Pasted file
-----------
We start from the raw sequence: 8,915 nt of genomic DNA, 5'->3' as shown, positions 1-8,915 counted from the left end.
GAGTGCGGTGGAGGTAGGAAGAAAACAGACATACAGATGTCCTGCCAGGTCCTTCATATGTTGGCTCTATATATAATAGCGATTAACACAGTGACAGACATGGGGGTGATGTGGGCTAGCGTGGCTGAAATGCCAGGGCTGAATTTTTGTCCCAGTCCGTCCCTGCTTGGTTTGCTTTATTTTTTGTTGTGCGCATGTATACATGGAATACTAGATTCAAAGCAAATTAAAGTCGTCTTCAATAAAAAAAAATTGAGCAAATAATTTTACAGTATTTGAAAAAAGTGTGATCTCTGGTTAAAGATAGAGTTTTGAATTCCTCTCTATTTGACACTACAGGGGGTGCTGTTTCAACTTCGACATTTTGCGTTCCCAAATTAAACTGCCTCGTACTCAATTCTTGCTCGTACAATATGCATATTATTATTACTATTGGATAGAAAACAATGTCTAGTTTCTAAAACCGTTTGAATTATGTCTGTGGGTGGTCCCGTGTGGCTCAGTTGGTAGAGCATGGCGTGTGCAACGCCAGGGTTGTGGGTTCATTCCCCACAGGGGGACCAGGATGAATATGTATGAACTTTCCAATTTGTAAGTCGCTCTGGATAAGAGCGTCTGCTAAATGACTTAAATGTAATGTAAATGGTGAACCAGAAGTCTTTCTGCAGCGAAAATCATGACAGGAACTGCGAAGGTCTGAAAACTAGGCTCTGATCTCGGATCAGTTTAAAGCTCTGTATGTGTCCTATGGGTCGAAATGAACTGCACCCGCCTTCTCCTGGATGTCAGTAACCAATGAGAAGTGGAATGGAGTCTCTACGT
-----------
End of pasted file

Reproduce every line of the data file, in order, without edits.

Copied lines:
We start from the raw sequence: 8,915 nt of genomic DNA, 5'->3' as shown, positions 1-8,915 counted from the left end.
GAGTGCGGTGGAGGTAGGAAGAAAACAGACATACAGATGTCCTGCCAGGTCCTTCATATGTTGGCTCTATATATAATAGCGATTAACACAGTGACAGACATGGGGGTGATGTGGGCTAGCGTGGCTGAAATGCCAGGGCTGAATTTTTGTCCCAGTCCGTCCCTGCTTGGTTTGCTTTATTTTTTGTTGTGCGCATGTATACATGGAATACTAGATTCAAAGCAAATTAAAGTCGTCTTCAATAAAAAAAAATTGAGCAAATAATTTTACAGTATTTGAAAAAAGTGTGATCTCTGGTTAAAGATAGAGTTTTGAATTCCTCTCTATTTGACACTACAGGGGGTGCTGTTTCAACTTCGACATTTTGCGTTCCCAAATTAAACTGCCTCGTACTCAATTCTTGCTCGTACAATATGCATATTATTATTACTATTGGATAGAAAACAATGTCTAGTTTCTAAAACCGTTTGAATTATGTCTGTGGGTGGTCCCGTGTGGCTCAGTTGGTAGAGCATGGCGTGTGCAACGCCAGGGTTGTGGGTTCATTCCCCACAGGGGGACCAGGATGAATATGTATGAACTTTCCAATTTGTAAGTCGCTCTGGATAAGAGCGTCTGCTAAATGACTTAAATGTAATGTAAATGGTGAACCAGAAGTCTTTCTGCAGCGAAAATCATGACAGGAACTGCGAAGGTCTGAAAACTAGGCTCTGATCTCGGATCAGTTTAAAGCTCTGTATGTGTCCTATGGGTCGAAATGAACTGCACCCGCCTTCTCCTGGATGTCAGTAACCAATGAGAAGTGGAATGGAGTCTCTACGT